The effect of opioid blockade on nociceptive flexion reflex (NFR) activity and subjective pain ratings was examined in 151 healthy young men and women. Using a within-subjects design, NFR threshold was assessed on 2 days after administration of either placebo or a 50 mg dose of naltrexone. Electrocutaneous pain threshold and tolerance levels were measured after NFR threshold assessment on each day. Results indicated that administration of naltrexone was consistently associated with hypoalgesic responding. Specifically, participants exhibited lower levels of NFR activity and reported lower pain ratings for electrocutaneous stimulation delivered at pain threshold and tolerance levels following administration of naltrexone as compared to placebo. These findings indicate that opiate blockade using the current standard dose may elicit hypoalgesia. A potential moderating effect of dose of opiate-blockade medication and level of endogenous opioid activation should be carefully examined in future research.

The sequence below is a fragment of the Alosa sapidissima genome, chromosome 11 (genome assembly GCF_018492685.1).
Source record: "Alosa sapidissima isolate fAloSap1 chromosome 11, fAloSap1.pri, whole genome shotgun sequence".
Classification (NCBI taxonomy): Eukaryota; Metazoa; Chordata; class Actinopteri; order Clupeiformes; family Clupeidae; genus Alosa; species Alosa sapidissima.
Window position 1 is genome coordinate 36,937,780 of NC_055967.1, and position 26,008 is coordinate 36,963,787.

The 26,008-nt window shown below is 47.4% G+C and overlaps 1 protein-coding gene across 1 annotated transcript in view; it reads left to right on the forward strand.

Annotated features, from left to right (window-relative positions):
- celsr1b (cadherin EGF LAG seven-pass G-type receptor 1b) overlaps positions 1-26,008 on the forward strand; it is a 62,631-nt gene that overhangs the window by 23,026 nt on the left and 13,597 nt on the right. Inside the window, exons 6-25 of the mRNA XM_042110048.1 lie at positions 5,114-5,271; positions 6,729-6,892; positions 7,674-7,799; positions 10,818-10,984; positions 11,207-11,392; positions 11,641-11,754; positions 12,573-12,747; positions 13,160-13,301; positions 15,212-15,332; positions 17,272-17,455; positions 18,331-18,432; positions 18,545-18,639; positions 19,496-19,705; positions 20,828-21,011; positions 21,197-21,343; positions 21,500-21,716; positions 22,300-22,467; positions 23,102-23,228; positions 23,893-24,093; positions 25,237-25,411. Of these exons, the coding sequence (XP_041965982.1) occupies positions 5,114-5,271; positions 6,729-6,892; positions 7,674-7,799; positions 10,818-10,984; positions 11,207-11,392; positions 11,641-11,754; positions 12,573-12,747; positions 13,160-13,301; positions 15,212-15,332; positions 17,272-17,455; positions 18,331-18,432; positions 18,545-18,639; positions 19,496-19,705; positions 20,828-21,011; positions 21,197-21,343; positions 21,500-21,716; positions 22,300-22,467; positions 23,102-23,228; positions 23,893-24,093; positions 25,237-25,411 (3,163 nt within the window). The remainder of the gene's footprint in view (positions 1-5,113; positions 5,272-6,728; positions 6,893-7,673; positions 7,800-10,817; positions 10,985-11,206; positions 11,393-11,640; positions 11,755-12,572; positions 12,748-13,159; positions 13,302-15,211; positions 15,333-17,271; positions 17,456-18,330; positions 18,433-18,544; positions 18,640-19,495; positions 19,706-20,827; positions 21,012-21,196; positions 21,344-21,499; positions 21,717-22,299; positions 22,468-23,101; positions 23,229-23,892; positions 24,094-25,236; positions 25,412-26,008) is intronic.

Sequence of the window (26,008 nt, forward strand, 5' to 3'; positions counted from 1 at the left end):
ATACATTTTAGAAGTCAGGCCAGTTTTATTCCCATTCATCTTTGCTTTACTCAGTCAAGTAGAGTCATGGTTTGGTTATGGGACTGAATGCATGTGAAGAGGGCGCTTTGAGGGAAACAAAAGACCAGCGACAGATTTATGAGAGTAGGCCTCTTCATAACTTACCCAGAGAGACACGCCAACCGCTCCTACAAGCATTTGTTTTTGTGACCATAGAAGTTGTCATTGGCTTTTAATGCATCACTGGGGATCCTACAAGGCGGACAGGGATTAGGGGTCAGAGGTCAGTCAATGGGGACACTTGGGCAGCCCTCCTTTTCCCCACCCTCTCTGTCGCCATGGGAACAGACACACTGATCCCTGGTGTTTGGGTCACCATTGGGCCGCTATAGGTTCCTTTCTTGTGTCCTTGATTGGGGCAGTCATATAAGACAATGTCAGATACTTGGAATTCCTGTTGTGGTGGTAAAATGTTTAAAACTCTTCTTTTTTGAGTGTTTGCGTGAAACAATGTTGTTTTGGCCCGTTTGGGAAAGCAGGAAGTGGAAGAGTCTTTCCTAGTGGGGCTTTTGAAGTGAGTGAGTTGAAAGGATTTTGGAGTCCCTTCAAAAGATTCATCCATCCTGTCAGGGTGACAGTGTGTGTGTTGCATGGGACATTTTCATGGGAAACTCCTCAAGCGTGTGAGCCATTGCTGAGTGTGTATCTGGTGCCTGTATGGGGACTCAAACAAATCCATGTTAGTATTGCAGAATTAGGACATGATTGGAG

Bibliographical noteFunding Information:
This work was supported by a grant from the National Institutes of Health (NHLBI R01 HL64794).
Copyright 2008 Elsevier B.V., All rights reserved.
- Nociceptive flexion reflex (NFR)
- Opiate blockade